Wednesday, November 03, 2010

The Rest of the Good News

I gave my general inspirational, rally the troops post immediately below this one. But, while recognizing that yesterday was indeed an excellent night for the Republicans (and it was), let's focus on some of the good news.

* Democrats have likely flipped five governor's mansions: California, Hawaii, Vermont, Connecticut, and Minnesota. Putting Lincoln Chaffee in Rhode Island doesn't bother me none either. And we defended on some tough turf as well -- nobody expected Pat Quinn to be going anywhere but home yesterday, but he pulled through. Maryland wasn't close at the end, but for awhile Robert Ehrlich looked like he was going to make a run of it. And, for those of you who care about "close, but no cigar", look at Florida -- where Alex Sink lost by a mere point, and South Carolina(!), where Vincent Shaheen fell only four points short.

* While the vast majority of House seats that changed hands went blue-to-red, there were three that bucked the trend. Say hello to our newly Democratic districts: the DE-AL, LA-02, and HI-01.

* Democrats genuinely did beat expectations in the Senate. Michael Bennet and Harry Reid weren't supposed to be coming back. But they did, and Reid, especially, basically wrote a textbook on how run a badass campaign when all the fundamentals (including the "does anyone in your state actually like you" fundamental) are against you.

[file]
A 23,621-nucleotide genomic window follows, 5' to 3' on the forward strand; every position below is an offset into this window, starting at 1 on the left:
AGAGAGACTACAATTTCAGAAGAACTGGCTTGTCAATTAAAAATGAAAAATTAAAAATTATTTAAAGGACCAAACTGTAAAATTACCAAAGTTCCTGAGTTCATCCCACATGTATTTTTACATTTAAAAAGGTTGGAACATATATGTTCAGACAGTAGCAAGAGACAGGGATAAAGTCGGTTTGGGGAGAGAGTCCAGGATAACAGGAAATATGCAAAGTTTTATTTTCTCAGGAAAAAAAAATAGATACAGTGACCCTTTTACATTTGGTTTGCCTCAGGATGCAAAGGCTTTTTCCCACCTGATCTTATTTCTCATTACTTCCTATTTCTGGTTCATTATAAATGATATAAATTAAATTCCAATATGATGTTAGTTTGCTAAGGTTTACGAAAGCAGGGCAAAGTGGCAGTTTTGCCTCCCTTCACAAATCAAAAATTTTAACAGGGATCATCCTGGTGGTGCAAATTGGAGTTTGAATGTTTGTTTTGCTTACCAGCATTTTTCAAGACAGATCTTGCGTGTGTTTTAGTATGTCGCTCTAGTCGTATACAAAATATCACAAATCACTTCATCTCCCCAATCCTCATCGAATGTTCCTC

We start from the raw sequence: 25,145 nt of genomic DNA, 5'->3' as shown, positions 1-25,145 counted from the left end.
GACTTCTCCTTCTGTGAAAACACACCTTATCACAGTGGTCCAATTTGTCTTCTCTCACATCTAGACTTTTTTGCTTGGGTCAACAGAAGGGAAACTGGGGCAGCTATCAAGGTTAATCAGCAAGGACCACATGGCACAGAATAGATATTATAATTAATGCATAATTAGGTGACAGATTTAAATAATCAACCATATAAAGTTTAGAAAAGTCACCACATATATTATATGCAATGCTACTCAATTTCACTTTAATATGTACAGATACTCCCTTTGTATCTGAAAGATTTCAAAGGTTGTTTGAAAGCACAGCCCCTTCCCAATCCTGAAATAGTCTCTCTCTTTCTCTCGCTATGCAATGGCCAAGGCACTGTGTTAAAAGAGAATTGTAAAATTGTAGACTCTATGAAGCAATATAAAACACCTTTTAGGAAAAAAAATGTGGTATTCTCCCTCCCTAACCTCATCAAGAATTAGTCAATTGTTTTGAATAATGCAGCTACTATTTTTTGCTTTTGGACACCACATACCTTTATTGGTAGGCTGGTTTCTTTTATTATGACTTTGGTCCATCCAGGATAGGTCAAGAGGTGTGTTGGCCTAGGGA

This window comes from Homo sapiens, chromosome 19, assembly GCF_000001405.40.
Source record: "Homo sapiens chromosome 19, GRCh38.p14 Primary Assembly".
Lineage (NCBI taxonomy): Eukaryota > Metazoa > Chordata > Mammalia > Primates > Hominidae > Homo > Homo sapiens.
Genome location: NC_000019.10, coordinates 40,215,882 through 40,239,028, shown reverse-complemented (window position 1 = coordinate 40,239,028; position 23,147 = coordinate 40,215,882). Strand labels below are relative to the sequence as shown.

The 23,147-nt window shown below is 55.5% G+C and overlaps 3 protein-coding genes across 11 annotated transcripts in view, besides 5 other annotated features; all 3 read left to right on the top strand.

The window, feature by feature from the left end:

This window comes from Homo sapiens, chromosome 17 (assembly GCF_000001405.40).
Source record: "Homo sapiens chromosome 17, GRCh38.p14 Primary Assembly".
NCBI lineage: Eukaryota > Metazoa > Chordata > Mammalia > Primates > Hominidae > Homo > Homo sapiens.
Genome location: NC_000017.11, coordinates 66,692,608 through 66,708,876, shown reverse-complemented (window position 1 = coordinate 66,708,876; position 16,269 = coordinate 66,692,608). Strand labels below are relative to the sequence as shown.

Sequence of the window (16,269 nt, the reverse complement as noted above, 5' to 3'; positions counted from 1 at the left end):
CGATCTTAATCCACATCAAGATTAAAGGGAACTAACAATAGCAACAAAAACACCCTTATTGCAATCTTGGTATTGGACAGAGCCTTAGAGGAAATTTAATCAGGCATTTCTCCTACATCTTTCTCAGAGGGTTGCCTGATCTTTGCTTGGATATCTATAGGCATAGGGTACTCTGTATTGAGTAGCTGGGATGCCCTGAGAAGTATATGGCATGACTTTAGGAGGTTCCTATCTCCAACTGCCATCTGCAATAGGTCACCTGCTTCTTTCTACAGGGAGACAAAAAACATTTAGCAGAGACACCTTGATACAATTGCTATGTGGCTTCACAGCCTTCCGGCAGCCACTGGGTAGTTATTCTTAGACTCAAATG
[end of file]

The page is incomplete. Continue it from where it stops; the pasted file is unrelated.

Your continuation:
* The craziest of Republican crazies aren't headed to Washington (or at least, not the Senate). Christine O'Donnell was soundly thrashed by Chris Coons. Harry Reid turned back Sharron Angle. Joe Miller looks like he'll fall to Lisa Murkowski in Alaska (and, though she'll caucus with the GOP, I imagine she may fill a positively Lieberman-esque role for the next six years). Ken Buck couldn't overtake Michael Bennet. John Raese went down in West Virginia. And it's no exaggeration to say that in three of those states -- Delaware, Nevada, and Colorado -- the candidate cost them the race. That's three Senate seats in Democratic hands, because Republicans overreached in their primaries.

* Even in the House, there are some bright spots (particularly looking ahead to 2012). More than a few Democratic candidates who were written-off earlier in the evening came back to win their races (Sanford Bishop and Gerry Connelly), and others who hung tough to win re-election in agonizingly close races (Joe Donnelly and Jerry McNerney, for example). Excepting New Hampshire, Democrats continue to hold every single House seat in New England.

* Yesterday's defeat is tomorrow's victory. Plenty of folks who went down in defeat today are folks who I think could do wonders in a rematch -- Tom Perriello in the VA-05, who finished much closer to Robert Hurt than I think many expected, is someone I particularly hope to see again. And there are quite a few districts the GOP won which they better start running for reelection on day one: the MN-08 (I'm still shocked that Oberstar lost, but the iron range has deep Democratic roots), the NC-02, the NH-02, the NV-03, and several scattered around New York, to name a few. And the Democratic ground game in 2012 will be a nightmare for new GOP incumbents in Pennsylvania, Ohio, and Michigan.